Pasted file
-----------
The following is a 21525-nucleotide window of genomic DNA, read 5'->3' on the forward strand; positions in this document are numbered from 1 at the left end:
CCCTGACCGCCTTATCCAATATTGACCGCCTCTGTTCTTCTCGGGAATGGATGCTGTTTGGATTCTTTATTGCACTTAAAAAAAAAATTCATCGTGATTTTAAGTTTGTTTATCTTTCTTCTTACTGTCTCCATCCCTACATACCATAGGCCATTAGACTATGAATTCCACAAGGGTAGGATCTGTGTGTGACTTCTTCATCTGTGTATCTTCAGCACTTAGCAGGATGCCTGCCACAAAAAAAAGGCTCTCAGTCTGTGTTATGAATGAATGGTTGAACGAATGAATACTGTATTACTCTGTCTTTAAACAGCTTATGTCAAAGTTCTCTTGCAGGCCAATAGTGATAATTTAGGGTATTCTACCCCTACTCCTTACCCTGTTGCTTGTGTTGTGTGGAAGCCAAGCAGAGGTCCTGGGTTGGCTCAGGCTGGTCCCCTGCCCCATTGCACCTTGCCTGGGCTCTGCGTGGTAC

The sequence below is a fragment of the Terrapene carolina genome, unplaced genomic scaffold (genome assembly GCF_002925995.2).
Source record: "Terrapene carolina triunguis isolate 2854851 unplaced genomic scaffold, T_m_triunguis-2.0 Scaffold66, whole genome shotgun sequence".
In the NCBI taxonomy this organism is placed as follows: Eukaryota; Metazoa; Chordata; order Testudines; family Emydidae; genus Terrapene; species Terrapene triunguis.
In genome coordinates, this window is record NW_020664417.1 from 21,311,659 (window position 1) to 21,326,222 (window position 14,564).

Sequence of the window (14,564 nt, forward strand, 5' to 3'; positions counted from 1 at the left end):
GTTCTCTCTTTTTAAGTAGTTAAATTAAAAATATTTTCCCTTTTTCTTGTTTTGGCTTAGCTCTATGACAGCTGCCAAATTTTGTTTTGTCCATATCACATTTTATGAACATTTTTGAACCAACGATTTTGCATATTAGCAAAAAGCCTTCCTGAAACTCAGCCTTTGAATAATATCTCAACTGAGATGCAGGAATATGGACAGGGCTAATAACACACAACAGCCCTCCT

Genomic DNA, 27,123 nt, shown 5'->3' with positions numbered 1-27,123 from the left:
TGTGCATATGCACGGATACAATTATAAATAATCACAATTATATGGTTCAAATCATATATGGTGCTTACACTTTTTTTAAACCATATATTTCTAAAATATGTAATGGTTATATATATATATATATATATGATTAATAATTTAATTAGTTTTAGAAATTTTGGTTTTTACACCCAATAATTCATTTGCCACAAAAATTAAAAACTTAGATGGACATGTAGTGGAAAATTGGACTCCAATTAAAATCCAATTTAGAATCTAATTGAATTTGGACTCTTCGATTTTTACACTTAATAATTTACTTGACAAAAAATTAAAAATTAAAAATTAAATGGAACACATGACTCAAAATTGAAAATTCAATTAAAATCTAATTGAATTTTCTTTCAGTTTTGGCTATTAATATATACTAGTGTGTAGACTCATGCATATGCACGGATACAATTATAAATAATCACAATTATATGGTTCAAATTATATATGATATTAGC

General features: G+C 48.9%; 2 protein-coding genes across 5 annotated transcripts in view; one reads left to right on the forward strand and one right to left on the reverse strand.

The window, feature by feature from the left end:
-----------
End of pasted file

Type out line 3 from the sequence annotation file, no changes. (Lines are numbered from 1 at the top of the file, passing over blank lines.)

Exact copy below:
The sequence below is a fragment of the Terrapene carolina genome, unplaced genomic scaffold (genome assembly GCF_002925995.2).